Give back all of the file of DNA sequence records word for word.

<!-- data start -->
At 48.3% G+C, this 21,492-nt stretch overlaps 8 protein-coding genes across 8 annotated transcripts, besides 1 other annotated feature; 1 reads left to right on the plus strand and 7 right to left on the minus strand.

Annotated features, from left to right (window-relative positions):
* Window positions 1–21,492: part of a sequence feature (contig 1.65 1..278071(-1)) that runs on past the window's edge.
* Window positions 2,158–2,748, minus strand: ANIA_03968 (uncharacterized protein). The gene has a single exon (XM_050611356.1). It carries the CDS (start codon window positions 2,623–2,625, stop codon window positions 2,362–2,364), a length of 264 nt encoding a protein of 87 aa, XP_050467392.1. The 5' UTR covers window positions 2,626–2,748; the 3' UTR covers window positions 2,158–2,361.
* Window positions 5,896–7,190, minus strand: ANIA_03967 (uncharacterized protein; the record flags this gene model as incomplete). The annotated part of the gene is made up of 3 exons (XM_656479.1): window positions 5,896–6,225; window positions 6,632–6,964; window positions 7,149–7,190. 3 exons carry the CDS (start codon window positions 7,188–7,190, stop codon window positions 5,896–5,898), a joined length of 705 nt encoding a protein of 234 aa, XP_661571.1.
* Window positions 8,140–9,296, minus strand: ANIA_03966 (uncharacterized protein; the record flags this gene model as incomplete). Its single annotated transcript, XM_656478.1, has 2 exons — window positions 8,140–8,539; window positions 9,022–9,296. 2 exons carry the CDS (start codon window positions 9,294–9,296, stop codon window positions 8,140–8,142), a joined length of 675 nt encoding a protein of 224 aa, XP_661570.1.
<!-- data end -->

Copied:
At 48.3% G+C, this 21,492-nt stretch overlaps 8 protein-coding genes across 8 annotated transcripts, besides 1 other annotated feature; 1 reads left to right on the plus strand and 7 right to left on the minus strand.

Annotated features, from left to right (window-relative positions):
* Window positions 1–21,492: part of a sequence feature (contig 1.65 1..278071(-1)) that runs on past the window's edge.
* Window positions 2,158–2,748, minus strand: ANIA_03968 (uncharacterized protein). The gene has a single exon (XM_050611356.1). It carries the CDS (start codon window positions 2,623–2,625, stop codon window positions 2,362–2,364), a length of 264 nt encoding a protein of 87 aa, XP_050467392.1. The 5' UTR covers window positions 2,626–2,748; the 3' UTR covers window positions 2,158–2,361.
* Window positions 5,896–7,190, minus strand: ANIA_03967 (uncharacterized protein; the record flags this gene model as incomplete). The annotated part of the gene is made up of 3 exons (XM_656479.1): window positions 5,896–6,225; window positions 6,632–6,964; window positions 7,149–7,190. 3 exons carry the CDS (start codon window positions 7,188–7,190, stop codon window positions 5,896–5,898), a joined length of 705 nt encoding a protein of 234 aa, XP_661571.1.
* Window positions 8,140–9,296, minus strand: ANIA_03966 (uncharacterized protein; the record flags this gene model as incomplete). Its single annotated transcript, XM_656478.1, has 2 exons — window positions 8,140–8,539; window positions 9,022–9,296. 2 exons carry the CDS (start codon window positions 9,294–9,296, stop codon window positions 8,140–8,142), a joined length of 675 nt encoding a protein of 224 aa, XP_661570.1.